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Rib Roundup

Country-Style Ribs

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by Rick Rodgers
from Fine Cooking #118, pp. 38-43

Let’s talk ribs. Like most people, when I say “ribs,” I mean pork ribs. I think that their sweet, succulent meat far surpasses beef ribs and trendy lamb ribs, and they’re easy to find at the market, too. Throughout more than 20 years of cooking pork ribs at home and teaching cooking classes on how to grill them, I’ve found that the key to pork rib success is understanding the differences among the three most popular kinds-baby backs, spareribs, and country-style ribs-and knowing the best cooking method for each one. The recipes that follow illustrate just that, and they’re so tasty, you’re sure to have a hankering for ribs in no time. In fact, I bet you’ll drop everything and head out to the store before you’re even done reading thi…

Baby-Back Ribs
Found at the top of the rib cage, lying underneath the loin meat, these small, curved ribs are the same ones attached to rib pork chops and roasts. The bones are narrow, with tender, lean meat. They have much less fat and cartilage than spareribs, and they weigh less, too, which means they cook up relatively quickly and are ideal for grilling.
baby-back ribs   Hickory-Smoked Baby Back Ribs with Apricot-Bourbon Barbecue Sauce
Learn more about baby-back ribs
  Hickory-Smoked Baby Back Ribs with Apricot-Bourbon Barbecue Sauce
Country-Style Ribs
These are actually chops from the shoulder blade end of the loin. They often include part of the upper rib bones, hence the misnomer, but they can also be found boneless. This flavorful cut, which is thicker and meatier than spareribs and baby backs, takes well to moist cooking methods, like braising, which melt its connective tissue into tenderness.
 Braised Country-Style Pork Ribs with Mustard-Beer Sauce   Corn and Amaranth Griddlecakes with Spicy Black Beans
Learn more about country-style ribs   Braised Country-Style Pork Ribs with Mustard-Beer Sauce
Located below the baby backs, in the belly section of the rib cage, they’re so named because they’re what’s left over (or spare) after cutting away the belly meat for bacon. These wide, flat ribs have lots of fatty, flavorful meat and tough connective tissue, so they need slow cooking, preferably with moist heat.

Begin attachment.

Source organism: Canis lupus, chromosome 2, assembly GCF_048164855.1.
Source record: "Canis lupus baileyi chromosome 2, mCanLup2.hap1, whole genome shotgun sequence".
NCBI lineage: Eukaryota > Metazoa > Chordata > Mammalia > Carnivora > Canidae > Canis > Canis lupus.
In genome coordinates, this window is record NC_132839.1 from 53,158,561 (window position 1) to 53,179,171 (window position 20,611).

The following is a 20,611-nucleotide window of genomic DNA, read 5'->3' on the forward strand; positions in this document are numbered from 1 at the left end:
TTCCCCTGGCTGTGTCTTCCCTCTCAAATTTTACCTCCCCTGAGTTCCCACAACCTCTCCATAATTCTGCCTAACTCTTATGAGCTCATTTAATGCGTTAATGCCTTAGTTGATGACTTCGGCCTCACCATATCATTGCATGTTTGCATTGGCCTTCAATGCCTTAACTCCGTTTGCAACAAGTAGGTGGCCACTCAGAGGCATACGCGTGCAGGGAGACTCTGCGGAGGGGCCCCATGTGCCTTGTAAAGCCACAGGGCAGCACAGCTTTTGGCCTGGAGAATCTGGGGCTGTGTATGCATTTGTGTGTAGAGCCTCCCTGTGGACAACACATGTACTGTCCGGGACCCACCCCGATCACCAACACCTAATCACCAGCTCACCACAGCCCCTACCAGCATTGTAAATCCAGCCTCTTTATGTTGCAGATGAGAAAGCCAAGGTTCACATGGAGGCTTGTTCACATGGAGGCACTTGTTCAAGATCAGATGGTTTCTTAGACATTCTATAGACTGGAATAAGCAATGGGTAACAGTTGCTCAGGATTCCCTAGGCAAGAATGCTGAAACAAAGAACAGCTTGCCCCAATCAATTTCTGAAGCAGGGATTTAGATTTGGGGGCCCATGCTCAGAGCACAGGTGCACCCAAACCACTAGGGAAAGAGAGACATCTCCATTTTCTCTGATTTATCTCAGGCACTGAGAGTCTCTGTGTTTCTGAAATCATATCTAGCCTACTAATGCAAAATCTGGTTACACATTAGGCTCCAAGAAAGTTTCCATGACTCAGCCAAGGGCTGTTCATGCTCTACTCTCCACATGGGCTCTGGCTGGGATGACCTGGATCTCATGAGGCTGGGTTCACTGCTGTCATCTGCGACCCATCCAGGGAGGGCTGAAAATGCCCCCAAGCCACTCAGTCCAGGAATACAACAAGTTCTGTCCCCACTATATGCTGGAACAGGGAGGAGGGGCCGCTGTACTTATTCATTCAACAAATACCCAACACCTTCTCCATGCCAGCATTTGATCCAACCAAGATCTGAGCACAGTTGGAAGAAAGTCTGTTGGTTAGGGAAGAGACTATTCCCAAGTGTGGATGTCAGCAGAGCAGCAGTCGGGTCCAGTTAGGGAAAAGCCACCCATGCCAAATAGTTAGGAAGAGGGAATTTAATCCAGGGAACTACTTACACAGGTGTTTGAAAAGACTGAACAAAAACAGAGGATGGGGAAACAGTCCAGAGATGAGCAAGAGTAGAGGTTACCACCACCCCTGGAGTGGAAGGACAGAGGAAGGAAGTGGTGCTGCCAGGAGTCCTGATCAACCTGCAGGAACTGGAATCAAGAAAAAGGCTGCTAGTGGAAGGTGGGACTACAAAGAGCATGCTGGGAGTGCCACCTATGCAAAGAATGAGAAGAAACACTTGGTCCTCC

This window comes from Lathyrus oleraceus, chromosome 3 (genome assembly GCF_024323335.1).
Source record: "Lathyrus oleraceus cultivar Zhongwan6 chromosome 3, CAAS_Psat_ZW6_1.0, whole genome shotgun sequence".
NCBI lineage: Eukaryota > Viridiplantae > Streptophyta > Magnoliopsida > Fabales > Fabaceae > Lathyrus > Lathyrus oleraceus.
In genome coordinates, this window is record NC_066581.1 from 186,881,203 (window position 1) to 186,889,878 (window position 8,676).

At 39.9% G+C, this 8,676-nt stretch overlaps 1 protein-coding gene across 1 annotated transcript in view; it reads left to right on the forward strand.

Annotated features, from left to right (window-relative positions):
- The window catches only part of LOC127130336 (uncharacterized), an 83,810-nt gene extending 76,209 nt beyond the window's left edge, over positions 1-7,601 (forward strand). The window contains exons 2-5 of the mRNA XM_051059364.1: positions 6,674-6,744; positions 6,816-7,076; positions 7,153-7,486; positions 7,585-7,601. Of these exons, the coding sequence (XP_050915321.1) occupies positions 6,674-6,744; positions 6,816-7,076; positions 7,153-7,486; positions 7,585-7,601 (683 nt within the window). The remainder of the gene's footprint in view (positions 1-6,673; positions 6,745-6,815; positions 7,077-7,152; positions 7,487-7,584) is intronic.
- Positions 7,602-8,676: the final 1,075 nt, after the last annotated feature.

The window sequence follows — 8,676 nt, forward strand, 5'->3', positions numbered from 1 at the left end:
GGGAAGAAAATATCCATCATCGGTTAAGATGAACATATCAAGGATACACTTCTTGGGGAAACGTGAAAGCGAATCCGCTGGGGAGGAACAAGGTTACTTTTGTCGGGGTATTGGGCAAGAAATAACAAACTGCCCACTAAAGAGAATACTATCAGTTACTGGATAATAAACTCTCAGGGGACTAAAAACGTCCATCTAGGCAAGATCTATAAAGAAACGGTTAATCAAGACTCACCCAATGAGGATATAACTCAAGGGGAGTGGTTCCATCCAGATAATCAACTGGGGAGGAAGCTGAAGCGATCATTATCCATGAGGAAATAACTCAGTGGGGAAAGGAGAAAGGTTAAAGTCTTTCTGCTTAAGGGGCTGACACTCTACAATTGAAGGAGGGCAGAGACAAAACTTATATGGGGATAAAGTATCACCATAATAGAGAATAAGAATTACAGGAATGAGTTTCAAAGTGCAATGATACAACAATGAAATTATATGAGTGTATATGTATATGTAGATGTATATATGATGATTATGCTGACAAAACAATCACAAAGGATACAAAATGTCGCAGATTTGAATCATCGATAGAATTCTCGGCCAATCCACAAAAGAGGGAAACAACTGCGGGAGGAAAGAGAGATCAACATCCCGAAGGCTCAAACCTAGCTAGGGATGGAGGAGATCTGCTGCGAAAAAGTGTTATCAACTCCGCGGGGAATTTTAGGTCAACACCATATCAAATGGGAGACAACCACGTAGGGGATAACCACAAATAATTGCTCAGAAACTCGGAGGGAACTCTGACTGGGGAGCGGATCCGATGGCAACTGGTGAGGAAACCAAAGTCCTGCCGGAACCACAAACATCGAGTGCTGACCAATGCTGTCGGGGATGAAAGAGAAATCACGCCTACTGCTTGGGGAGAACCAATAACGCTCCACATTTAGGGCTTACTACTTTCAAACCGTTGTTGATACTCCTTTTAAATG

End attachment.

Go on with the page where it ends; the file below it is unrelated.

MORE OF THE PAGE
There are two cuts of spareribs: standard and St. Louis. Standard ribs have the skirt flap meat and cartilaginous rib tips still attached. When they’re trimmed off (as shown below), the slab becomes the St. Louis cut.

 spareribs   Herb-Rubbed Pork Spareribs with Honey-Lemon Glaze
Learn more about spareribs   Herb-Rubbed Pork Spareribs with Honey-Lemon Glaze
Buy untreated ribs and remove the membrane

Whichever type of rib you choose, avoid those that are treated with sodium solutions, which many producers use as a measure against drying from overcooking. The sodium makes the pork overly salty. Labels like “Extra Juicy” or “Extra Tender” are tip-offs to the presence of added sodium.

Spareribs and baby backs have a tough membrane (or silverskin) that covers the bone side of the ribs. If left intact, it keeps seasonings from penetrating the meat and cooks into an unpleasant, leathery skin. Some rib racks are sold with the silverskin already removed, but if you buy a rack that still has it, it’s easy enough to peel off. Here’s how:

how to remove rib membranes

Position the ribs bone side up. Slide a table knife under the silverskin anywhere along the rack. If it resists in one spot, try another. Lift and loosen it with the knife until you can grab it with a paper towel (which will give you a better grip) and pull it off. If it tears, repeat the process until it’s completely removed.

 Photos: Scott Phillips


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